Jenny Chan 陳詠欣
Sep 5, 2014

The future belongs to the 'chief marketing technologist': Tencent Mind Conference

GUANGZHOU - A new marketing order is imminent, one ruled not by the CEO or CMO but by someone who understands the value of capital markets as well as technology and can apply that to marketing: the CMT (chief marketing technologist).

SY Lau, senior executive vice president at Tencent and president of its online media group
SY Lau, senior executive vice president at Tencent and president of its online media group

The above is the scenario outlined yesterday by SY Lau, Tencent senior executive VP. Lau was speaking in Guangzhou during the last stop of Tencent's MIND Conference, an event aimed to educate the market about the influence of the media platform. His comments echoed recent predictions from consulting firms Gartner and Accenture. Here we present paraphrased highlights from Lau's talk, which he delivered in Putonghua.

This year, the task to share some futuristic trends in the Chinese Internet industry has become very difficult. Why do I say that? I'm not saying there are no new technologies to be shared, and frankly the Chinese do not lack imagination when it comes to "intelligent devices", such as the translation transmitter I am holding now.

But what's the big deal about these? More critically is how technology can truly affect the core competitiveness of businesses and enterprises. We worry about some trends being just "a flash in the pan". 

It dawned upon me that for the past 20 years, we discussed "IT" with more regard for the "T" and seriously neglected the "I". Potential power should be in the "I" rather than "T". Because we should be concerned about the information exchange brought about by technology, and not technology on the surface. Over the years, the real impact from technology was the connection of information and connections of people. In the so-called Internet of Things era, everything is connected together.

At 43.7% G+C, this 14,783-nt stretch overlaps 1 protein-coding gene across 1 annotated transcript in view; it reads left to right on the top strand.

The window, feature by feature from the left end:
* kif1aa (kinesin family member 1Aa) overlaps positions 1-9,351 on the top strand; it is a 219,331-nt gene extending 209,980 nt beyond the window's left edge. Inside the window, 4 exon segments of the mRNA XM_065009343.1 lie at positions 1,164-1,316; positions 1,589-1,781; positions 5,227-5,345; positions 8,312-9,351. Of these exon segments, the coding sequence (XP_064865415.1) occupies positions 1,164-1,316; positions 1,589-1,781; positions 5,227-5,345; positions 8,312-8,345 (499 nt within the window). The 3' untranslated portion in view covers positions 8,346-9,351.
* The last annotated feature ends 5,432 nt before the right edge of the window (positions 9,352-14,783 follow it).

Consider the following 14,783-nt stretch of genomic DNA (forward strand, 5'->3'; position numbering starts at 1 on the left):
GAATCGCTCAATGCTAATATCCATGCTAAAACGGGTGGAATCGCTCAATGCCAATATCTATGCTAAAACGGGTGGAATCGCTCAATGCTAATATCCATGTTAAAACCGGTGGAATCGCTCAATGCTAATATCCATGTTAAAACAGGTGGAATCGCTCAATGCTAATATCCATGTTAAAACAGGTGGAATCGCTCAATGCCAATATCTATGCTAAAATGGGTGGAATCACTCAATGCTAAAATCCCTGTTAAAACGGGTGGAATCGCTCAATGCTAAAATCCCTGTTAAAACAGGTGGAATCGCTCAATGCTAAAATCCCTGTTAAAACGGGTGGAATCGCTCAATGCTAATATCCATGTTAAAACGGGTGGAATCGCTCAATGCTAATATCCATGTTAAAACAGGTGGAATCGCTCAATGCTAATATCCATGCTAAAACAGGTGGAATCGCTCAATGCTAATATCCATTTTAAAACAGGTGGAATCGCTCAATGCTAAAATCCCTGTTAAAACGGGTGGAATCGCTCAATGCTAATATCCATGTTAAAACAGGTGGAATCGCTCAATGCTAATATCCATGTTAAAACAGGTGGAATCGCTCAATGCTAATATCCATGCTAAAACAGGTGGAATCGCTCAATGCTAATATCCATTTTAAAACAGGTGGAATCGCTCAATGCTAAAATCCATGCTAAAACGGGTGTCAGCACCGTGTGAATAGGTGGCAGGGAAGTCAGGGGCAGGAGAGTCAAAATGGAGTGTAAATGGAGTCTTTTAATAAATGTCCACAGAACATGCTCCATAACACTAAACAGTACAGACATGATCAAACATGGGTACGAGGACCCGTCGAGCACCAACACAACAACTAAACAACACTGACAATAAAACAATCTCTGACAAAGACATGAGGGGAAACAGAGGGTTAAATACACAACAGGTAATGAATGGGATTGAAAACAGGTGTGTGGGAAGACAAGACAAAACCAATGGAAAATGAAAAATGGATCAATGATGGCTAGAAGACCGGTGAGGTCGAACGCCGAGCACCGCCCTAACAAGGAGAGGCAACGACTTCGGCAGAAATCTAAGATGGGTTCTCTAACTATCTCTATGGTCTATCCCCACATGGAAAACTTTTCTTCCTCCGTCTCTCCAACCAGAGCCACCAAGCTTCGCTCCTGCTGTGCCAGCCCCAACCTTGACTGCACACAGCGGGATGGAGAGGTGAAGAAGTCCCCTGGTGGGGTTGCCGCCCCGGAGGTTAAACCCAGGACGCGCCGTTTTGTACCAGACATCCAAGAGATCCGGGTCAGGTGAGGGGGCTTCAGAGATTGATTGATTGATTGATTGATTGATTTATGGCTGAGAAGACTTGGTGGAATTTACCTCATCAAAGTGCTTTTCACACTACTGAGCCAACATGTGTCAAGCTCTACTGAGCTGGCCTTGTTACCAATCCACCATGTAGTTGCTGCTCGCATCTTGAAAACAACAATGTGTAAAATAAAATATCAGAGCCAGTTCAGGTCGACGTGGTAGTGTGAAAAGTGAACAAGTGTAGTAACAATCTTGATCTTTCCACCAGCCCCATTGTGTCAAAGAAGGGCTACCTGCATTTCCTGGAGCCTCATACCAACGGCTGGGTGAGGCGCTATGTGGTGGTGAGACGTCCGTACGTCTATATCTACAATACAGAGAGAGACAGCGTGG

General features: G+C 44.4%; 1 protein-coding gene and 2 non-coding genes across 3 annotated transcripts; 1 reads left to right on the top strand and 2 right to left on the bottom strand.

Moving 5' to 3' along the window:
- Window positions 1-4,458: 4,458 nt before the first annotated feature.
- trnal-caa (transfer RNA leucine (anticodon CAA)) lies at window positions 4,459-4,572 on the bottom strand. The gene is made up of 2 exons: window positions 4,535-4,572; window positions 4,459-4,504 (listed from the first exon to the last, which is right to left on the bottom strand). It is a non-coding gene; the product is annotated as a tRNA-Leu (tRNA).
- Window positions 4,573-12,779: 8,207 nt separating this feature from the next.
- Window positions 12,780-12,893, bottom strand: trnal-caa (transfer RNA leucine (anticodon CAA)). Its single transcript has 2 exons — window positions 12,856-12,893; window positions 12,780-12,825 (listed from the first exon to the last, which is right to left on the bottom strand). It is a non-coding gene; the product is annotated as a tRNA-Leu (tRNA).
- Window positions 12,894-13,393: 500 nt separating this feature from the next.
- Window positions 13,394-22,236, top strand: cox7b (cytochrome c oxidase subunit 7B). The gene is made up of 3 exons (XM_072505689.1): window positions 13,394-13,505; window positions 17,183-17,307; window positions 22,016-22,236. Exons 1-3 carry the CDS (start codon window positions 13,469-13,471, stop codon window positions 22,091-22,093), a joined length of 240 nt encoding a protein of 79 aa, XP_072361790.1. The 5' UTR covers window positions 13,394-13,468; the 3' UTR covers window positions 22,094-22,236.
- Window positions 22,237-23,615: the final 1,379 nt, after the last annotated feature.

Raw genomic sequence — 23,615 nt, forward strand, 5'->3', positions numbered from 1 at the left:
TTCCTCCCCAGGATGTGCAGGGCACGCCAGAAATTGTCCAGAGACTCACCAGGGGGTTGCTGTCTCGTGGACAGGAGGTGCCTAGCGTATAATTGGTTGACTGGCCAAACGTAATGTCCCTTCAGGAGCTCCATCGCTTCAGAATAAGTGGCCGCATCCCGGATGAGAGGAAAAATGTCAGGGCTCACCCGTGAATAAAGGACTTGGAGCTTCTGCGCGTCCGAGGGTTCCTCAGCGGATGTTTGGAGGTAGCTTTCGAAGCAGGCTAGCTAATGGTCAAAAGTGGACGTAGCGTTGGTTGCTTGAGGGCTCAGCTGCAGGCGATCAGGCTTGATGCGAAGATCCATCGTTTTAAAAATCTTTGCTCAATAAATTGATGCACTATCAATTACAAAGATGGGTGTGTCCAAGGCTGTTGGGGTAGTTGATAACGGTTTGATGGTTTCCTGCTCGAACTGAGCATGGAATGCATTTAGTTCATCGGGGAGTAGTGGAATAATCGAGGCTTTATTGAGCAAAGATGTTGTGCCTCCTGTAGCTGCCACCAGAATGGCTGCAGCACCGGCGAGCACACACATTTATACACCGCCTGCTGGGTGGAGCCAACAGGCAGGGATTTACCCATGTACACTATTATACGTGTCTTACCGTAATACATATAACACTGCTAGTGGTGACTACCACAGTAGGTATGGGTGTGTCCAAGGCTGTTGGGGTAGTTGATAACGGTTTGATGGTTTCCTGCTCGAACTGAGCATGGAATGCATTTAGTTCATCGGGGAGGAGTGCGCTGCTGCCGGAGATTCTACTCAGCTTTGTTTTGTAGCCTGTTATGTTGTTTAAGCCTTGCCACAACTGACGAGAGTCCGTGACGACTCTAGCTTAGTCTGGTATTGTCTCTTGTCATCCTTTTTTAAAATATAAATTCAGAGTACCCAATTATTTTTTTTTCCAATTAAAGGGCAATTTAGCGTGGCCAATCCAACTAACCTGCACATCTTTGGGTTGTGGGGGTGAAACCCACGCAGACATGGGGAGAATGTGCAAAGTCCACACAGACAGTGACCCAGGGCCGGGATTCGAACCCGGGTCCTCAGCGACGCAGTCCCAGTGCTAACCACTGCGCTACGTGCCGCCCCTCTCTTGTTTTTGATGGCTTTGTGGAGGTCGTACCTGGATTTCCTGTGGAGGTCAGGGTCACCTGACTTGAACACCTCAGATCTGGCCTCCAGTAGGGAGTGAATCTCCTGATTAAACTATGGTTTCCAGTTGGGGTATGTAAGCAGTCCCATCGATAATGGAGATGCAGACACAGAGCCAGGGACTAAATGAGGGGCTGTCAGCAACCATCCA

But if we just give a speech about connectivity today, I think it would be disrespectful to your IQ.

Connectivity will lead us into a new era, one we tentatively call the Mega Web era. In this era, we will see the "I" being a real force, which is actually what all of us are familiar with: big data. Those of us involved in big data do some very basic work. We using different platforms to collect data and summarise it, but in preparation for more ambitious use of the data. When the Mega Web era comes, companies should know how to find information from big data to understand the user.

The practical application of big data has already been seen in the World Cup. We found that the German team used special data applications for each player and coach to analyse problems in every game. They used big data to lengthen the time of their global hegemony. The German coach has publicly said that data applications caused passing accuracy to improve 68 per cent.

In the Mega Web era, we will be faced with man-machine symbiosis and the fusion of traditional marketing, technology and big data. We look forward to a very worthy point in time where there is an ability to control these new technologies and marketing philosophy. So, I think that the future of the marketing industry will come from leaders who are coincidentally called Chief Marketing Technologists (CMT).

The Harvard Business School has also already seen the future development of the industry in this light, but it does not mean to say CMOs are no longer important, but that we have to proceed in this direction to better heights.



Just Published

2 hours ago

Twitter resurrects tweets from stars that brought ...

Twitter says: 'If you can dream it, tweet it.'

3 hours ago

Samsung shows where to look for a real gaming ...

WATCH: The film by BBH takes you down a rabbit hole, literally.

3 hours ago

Essence names Tim Irwin as new global COO

Irwin previously lead EMEA for the agency and will be succeeded by Ryan Storrar.

12 hours ago

‘We can’t just copy-paste elements from the West’: ...

Chair of the newly launched DEI committee Charu Srivastava discusses localising the DEI agenda, the importance of holistic change beyond policy, and why inclusive agencies can be a magnet for talent.